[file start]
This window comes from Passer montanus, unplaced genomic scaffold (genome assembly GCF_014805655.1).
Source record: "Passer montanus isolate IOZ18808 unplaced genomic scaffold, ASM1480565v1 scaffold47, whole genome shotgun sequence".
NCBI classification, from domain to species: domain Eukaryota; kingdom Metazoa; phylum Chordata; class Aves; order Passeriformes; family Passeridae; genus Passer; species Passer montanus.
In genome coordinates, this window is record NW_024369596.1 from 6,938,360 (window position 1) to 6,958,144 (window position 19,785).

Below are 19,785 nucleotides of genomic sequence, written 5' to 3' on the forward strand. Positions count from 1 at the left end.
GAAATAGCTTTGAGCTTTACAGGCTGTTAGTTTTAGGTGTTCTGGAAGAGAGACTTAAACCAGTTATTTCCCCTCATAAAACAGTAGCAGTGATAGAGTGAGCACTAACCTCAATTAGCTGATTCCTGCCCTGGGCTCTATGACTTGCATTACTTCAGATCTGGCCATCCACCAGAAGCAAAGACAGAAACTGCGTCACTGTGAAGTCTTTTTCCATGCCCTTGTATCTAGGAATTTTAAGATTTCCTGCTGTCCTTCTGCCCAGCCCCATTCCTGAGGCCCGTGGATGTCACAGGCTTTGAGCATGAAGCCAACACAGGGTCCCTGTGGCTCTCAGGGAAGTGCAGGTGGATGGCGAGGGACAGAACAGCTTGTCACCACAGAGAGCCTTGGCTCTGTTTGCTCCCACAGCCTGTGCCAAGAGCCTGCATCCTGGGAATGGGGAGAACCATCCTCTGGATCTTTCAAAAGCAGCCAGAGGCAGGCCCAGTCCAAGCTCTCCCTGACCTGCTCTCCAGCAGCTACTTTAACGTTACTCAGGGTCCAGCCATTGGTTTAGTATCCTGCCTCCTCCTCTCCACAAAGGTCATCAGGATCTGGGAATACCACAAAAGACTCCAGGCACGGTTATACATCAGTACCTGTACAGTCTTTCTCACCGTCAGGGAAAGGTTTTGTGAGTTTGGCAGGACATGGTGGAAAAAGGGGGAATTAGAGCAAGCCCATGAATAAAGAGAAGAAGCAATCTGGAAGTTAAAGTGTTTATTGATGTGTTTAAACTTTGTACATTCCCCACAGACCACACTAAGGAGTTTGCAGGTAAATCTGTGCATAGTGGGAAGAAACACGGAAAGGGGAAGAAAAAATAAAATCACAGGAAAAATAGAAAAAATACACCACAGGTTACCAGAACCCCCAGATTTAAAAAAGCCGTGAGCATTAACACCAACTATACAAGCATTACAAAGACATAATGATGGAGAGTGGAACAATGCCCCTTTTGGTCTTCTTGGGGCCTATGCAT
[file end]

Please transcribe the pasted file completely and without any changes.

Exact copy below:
This window comes from Passer montanus, unplaced genomic scaffold (genome assembly GCF_014805655.1).
Source record: "Passer montanus isolate IOZ18808 unplaced genomic scaffold, ASM1480565v1 scaffold47, whole genome shotgun sequence".
NCBI classification, from domain to species: domain Eukaryota; kingdom Metazoa; phylum Chordata; class Aves; order Passeriformes; family Passeridae; genus Passer; species Passer montanus.
In genome coordinates, this window is record NW_024369596.1 from 6,938,360 (window position 1) to 6,958,144 (window position 19,785).

Below are 19,785 nucleotides of genomic sequence, written 5' to 3' on the forward strand. Positions count from 1 at the left end.
GAAATAGCTTTGAGCTTTACAGGCTGTTAGTTTTAGGTGTTCTGGAAGAGAGACTTAAACCAGTTATTTCCCCTCATAAAACAGTAGCAGTGATAGAGTGAGCACTAACCTCAATTAGCTGATTCCTGCCCTGGGCTCTATGACTTGCATTACTTCAGATCTGGCCATCCACCAGAAGCAAAGACAGAAACTGCGTCACTGTGAAGTCTTTTTCCATGCCCTTGTATCTAGGAATTTTAAGATTTCCTGCTGTCCTTCTGCCCAGCCCCATTCCTGAGGCCCGTGGATGTCACAGGCTTTGAGCATGAAGCCAACACAGGGTCCCTGTGGCTCTCAGGGAAGTGCAGGTGGATGGCGAGGGACAGAACAGCTTGTCACCACAGAGAGCCTTGGCTCTGTTTGCTCCCACAGCCTGTGCCAAGAGCCTGCATCCTGGGAATGGGGAGAACCATCCTCTGGATCTTTCAAAAGCAGCCAGAGGCAGGCCCAGTCCAAGCTCTCCCTGACCTGCTCTCCAGCAGCTACTTTAACGTTACTCAGGGTCCAGCCATTGGTTTAGTATCCTGCCTCCTCCTCTCCACAAAGGTCATCAGGATCTGGGAATACCACAAAAGACTCCAGGCACGGTTATACATCAGTACCTGTACAGTCTTTCTCACCGTCAGGGAAAGGTTTTGTGAGTTTGGCAGGACATGGTGGAAAAAGGGGGAATTAGAGCAAGCCCATGAATAAAGAGAAGAAGCAATCTGGAAGTTAAAGTGTTTATTGATGTGTTTAAACTTTGTACATTCCCCACAGACCACACTAAGGAGTTTGCAGGTAAATCTGTGCATAGTGGGAAGAAACACGGAAAGGGGAAGAAAAAATAAAATCACAGGAAAAATAGAAAAAATACACCACAGGTTACCAGAACCCCCAGATTTAAAAAAGCCGTGAGCATTAACACCAACTATACAAGCATTACAAAGACATAATGATGGAGAGTGGAACAATGCCCCTTTTGGTCTTCTTGGGGCCTATGCAT